def vertex_emitter(bm):
for v in bm.verts:
yield v

def find_islands_treemap(bm):

island_index = 0
islands = {}

vertex_iterator = vertex_emitter(bm)
vertex_0 = next(vertex_iterator)
islands[island_index] = recursive_search({0}, vertex_0)

for vertex in vertex_iterator:
if vertex.index not in islands[island_index]:
island_index += 1
islands[island_index] = recursive_search({vertex.index}, vertex)

return islands

island_dict = find_islands_treemap(bm)
print(island_dict)


*ps has not been rigorously stress tested. yet.

• Hi, was the opportunity to retest that old thing a bit! For your information (and that's true for batFinger answer too), have recursion depth limits (maximum recursion depth exceeded while calling a Python object) for a 10x10x10 cube array + merge by distance. Or is there a way to get rid of that? – lemon Sep 13 '19 at 10:21
• yes, recursion limit find more reading here: stackoverflow.com/a/3323013 , i have not tested my solution with a large disjoint mesh. tricky stuff. – zeffii Sep 13 '19 at 10:26
• i suspect there's a nice numpy solution to this too, using a "Set Intersection Matrix", these are brute force problems :) – zeffii Sep 13 '19 at 10:30
• sys.setrecursionlimit(1500) works on the 10x10x10 merged. But not faster it seems (same for batFinger). And we should guess what to set if not 1500. Interested in it too... – lemon Sep 13 '19 at 10:37
• my priority here is readability, ideally no-one is executing this kind of code more than once a frame, on large disjoint objects – zeffii Sep 13 '19 at 11:23

# Example

This GIF is of an object created with three array modifiers on a sphere. There are 6 x 6 x 6 = 216 spheres (disconnected pieces) in all, and you can see the example script spit that out in the bottom-right corner at the end. This object has 104,112 vertices and 207,360 triangles.

# Algorithm

This is actually a bit of a challenge if I am not overthinking this. Here is some pseudocode for my algorithm. Disclaimer: I haven't yet studied graph theory, so I may be over-complicating this.

1. Store all edges in a set
2. Pop an edge from that set and store its two vertices in another set
3. Loop over every other edge in the set to see if any of them have any vertices that are already in the set of vertices. (If they do, pop them from the edges set and add their vertices to the verts set.)
4. Repeat #3 until it adds no more vertices to the set of vertices.
5. We now have an island. Clear the set of vertices, and pop another edge from the set of edges. The two vertices on this edge will begin the next island. Increment the number of islands, and (starting at step #3) repeat the process until the set of all edges is empty.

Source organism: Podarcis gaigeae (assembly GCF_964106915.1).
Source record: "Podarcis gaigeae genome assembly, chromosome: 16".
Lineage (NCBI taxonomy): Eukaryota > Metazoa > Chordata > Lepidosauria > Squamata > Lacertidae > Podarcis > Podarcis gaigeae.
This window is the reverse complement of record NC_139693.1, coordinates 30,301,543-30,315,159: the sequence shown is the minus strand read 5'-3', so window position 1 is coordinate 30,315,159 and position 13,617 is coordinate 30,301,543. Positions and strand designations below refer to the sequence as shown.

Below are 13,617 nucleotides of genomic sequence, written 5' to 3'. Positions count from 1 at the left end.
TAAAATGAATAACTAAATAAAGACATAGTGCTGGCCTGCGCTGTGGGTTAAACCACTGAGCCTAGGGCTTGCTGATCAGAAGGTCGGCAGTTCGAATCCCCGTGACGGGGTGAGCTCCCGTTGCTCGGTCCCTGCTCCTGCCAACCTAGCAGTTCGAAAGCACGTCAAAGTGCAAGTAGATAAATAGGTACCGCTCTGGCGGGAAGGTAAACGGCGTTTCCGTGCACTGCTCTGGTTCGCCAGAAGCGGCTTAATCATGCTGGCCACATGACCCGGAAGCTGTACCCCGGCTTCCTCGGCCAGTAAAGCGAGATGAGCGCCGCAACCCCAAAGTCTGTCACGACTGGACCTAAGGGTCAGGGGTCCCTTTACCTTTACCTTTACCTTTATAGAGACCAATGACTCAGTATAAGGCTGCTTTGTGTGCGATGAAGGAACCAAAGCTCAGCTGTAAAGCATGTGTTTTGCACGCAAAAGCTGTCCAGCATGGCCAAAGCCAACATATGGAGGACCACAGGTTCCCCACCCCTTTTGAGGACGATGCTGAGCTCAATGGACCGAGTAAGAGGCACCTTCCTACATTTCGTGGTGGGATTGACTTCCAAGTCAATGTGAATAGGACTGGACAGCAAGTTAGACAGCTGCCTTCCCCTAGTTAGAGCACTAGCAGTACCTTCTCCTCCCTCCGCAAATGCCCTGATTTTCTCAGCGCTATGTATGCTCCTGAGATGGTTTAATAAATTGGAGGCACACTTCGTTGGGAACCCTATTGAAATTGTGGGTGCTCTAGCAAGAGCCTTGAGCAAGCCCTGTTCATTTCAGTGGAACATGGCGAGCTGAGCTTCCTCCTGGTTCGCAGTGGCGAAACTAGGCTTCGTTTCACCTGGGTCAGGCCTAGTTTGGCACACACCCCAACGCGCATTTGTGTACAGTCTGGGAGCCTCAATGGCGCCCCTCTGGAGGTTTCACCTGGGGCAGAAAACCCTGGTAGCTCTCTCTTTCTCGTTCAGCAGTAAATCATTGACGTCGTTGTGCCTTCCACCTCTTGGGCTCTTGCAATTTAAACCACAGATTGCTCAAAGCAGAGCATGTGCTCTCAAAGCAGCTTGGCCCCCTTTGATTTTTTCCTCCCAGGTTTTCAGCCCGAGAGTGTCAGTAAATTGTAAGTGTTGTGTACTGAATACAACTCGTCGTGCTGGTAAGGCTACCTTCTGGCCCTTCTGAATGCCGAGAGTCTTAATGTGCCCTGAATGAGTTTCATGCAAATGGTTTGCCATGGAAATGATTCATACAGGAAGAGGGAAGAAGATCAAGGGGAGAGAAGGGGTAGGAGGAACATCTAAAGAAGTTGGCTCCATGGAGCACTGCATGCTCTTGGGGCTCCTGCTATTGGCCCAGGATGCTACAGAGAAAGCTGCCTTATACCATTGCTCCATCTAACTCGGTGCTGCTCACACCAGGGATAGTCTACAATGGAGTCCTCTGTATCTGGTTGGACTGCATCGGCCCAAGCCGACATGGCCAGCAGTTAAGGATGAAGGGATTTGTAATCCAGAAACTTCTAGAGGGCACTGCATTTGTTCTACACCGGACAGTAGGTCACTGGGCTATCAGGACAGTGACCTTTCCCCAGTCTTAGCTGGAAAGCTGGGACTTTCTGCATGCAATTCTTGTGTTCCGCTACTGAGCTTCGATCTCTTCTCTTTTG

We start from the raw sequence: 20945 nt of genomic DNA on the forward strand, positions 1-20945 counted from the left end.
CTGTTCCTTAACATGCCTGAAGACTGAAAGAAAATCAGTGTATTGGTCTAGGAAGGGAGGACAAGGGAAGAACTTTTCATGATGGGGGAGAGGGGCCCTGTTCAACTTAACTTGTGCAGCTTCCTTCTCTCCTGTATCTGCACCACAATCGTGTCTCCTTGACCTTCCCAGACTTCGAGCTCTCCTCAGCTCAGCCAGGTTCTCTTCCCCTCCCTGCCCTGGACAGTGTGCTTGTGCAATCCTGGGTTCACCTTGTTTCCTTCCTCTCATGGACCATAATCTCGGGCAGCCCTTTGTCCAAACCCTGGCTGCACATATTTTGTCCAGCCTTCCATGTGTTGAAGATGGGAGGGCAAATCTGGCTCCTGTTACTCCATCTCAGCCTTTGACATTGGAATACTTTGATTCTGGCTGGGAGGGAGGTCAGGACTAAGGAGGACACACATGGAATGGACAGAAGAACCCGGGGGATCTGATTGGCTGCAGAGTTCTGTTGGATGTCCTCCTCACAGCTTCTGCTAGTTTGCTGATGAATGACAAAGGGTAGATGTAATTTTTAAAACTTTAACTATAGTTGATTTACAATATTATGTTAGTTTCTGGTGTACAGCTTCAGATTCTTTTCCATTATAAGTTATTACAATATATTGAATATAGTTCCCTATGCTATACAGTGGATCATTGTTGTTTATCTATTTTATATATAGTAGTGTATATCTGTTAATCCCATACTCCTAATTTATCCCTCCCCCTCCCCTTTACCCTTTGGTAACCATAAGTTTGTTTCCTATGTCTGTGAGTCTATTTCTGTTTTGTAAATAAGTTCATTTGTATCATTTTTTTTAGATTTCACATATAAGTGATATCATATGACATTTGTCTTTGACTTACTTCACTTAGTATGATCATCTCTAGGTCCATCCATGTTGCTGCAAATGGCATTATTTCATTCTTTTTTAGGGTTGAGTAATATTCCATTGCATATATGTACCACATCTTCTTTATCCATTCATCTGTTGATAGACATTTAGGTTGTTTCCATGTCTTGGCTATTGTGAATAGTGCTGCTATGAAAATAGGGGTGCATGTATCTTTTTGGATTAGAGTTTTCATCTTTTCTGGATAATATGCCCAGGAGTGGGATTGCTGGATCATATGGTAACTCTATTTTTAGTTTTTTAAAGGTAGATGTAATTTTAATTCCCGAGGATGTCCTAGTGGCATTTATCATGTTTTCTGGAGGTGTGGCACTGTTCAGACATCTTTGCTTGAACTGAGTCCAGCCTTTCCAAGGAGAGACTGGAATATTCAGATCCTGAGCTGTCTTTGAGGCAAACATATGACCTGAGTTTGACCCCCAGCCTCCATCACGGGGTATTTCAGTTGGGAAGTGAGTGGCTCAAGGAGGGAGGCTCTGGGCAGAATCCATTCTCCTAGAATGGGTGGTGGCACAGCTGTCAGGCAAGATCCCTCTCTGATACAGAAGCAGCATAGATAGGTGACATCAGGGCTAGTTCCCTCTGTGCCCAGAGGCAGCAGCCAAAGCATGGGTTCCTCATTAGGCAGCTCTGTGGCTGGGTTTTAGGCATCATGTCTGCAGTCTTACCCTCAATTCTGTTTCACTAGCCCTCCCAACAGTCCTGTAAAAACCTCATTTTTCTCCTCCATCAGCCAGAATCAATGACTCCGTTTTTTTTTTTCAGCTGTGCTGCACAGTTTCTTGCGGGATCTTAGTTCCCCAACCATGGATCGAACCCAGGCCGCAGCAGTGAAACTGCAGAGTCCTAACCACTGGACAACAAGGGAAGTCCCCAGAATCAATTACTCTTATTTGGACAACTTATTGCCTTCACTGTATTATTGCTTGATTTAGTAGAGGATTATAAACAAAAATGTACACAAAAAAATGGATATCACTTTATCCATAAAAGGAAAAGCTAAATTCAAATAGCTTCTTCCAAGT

We now have the number of distinct islands from the graph of edges and vertices.

# Sample Code:

import bpy
import bmesh

# get the object
obj = bpy.context.object

# get a bmesh using that object's mesh
bm = bmesh.new()
bm.from_mesh(obj.data)

# make sure we can iterate over edges
bm.edges.ensure_lookup_table()

class GraphTracer:
"""Traces the graph of edges and verts to find the number of islands."""

verts = set()  # stores connected vertices
edges = set()  # stores edges for next iteration
islands = 0

def __init__(self, bmesh_edges):
self.edges = set(bmesh_edges)

self.trace_next_island()

def trace_next_island(self):
# when this set is empty, quit
while self.edges:
# reset the verts set and fill with verts from the next island
self.verts = set()

# as long as we loop over all remaining verts, if there is no
# connection, then we have reached the end of an island
found_connection = True
while found_connection:

# immediately set this to false to see if it will be true after loop
found_connection = False

# store the edges to be removed in this
remove_edges = set()

# loop over each edge to find one that can be connected to a vert
for edge in self.edges:
evs = edge.verts

# if the edge has an attachment (vertex) in common with
# one already in the island, it is also part of the island
if evs[0].index in self.verts or evs[1].index in self.verts:
found_connection = True

# remove the edges (can't change set's size while looping over it)
for e in remove_edges:
self.edges.remove(e)

self.islands += 1

"""There are 2 verts in an edge so we need to add it twice."""

for i in range(2):